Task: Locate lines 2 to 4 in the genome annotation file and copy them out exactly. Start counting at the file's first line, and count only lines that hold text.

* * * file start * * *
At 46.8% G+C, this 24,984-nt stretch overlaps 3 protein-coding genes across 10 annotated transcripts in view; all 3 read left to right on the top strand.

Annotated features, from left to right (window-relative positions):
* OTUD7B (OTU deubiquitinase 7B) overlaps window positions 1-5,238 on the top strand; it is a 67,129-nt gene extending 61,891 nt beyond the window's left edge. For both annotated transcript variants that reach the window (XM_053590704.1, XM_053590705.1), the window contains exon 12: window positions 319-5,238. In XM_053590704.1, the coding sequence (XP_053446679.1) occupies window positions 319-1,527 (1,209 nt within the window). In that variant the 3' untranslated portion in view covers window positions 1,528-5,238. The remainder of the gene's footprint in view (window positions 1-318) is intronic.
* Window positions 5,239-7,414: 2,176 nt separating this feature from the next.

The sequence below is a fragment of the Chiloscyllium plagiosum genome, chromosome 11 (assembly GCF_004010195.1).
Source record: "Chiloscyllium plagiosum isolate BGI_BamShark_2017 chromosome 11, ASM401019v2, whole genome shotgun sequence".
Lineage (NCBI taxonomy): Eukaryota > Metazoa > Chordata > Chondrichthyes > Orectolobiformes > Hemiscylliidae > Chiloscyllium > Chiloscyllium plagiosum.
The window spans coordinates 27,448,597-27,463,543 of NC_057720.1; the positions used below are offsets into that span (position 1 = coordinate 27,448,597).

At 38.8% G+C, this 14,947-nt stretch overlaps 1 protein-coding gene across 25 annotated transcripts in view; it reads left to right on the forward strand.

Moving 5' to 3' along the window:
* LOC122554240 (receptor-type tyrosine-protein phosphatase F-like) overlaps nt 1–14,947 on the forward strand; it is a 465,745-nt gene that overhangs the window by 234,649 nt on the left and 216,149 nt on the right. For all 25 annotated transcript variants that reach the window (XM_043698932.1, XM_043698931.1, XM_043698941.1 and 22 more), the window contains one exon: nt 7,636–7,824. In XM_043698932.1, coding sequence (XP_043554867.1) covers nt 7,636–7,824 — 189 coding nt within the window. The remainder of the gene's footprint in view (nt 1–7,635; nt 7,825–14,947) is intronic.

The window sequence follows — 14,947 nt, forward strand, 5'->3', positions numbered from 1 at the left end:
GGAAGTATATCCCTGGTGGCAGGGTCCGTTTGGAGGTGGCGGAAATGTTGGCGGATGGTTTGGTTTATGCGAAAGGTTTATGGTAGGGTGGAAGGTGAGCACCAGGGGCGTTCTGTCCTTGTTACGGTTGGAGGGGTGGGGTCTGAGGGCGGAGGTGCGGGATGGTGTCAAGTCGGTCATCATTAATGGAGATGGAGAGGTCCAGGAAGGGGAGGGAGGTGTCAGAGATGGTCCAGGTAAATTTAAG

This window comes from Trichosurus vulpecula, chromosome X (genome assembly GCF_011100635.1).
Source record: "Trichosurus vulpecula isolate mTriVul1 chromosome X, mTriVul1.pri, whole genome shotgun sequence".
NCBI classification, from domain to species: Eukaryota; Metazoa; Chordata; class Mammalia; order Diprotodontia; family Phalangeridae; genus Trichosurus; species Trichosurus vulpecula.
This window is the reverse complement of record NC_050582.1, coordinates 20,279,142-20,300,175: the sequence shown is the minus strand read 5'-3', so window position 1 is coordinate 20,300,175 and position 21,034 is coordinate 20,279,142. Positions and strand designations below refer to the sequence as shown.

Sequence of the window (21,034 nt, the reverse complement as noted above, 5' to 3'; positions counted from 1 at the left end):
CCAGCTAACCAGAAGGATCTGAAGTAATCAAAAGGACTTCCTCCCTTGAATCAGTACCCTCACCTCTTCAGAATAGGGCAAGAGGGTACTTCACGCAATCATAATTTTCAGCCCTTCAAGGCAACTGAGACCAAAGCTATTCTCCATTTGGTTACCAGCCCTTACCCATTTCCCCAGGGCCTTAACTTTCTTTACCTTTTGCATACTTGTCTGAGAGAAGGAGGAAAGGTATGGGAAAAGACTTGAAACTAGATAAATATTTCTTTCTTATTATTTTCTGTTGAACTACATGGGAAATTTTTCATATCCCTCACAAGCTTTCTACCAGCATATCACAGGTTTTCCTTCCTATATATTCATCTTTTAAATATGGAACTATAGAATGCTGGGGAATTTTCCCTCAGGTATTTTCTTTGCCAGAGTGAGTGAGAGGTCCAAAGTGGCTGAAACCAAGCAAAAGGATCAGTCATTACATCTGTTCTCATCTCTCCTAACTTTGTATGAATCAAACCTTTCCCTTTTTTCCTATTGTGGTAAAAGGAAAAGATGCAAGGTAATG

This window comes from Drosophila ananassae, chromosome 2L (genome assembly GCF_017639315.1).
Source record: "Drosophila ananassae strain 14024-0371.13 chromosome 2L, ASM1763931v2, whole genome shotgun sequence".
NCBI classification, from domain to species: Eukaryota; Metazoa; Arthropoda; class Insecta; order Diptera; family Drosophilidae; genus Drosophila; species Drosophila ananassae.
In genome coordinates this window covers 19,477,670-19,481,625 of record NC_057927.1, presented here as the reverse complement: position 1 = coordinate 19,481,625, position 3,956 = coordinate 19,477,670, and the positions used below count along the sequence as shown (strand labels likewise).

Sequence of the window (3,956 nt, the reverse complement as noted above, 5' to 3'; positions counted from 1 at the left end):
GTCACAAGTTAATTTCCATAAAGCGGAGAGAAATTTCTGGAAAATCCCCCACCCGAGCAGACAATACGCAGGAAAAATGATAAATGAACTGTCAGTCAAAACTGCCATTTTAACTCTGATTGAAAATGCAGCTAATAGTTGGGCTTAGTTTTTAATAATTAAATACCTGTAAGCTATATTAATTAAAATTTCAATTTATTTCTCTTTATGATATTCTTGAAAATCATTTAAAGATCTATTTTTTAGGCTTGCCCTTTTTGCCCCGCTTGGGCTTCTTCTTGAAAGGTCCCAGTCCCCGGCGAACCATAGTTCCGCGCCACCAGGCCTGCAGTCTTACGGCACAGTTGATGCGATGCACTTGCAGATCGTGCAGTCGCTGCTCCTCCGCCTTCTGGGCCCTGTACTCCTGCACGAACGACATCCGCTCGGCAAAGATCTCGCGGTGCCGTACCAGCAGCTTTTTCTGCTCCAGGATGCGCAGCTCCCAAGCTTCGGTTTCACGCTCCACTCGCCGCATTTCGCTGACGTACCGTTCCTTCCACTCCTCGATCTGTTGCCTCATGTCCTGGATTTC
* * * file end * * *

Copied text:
Annotated features, from left to right (window-relative positions):
* OTUD7B (OTU deubiquitinase 7B) overlaps window positions 1-5,238 on the top strand; it is a 67,129-nt gene extending 61,891 nt beyond the window's left edge. For both annotated transcript variants that reach the window (XM_053590704.1, XM_053590705.1), the window contains exon 12: window positions 319-5,238. In XM_053590704.1, the coding sequence (XP_053446679.1) occupies window positions 319-1,527 (1,209 nt within the window). In that variant the 3' untranslated portion in view covers window positions 1,528-5,238. The remainder of the gene's footprint in view (window positions 1-318) is intronic.
* Window positions 5,239-7,414: 2,176 nt separating this feature from the next.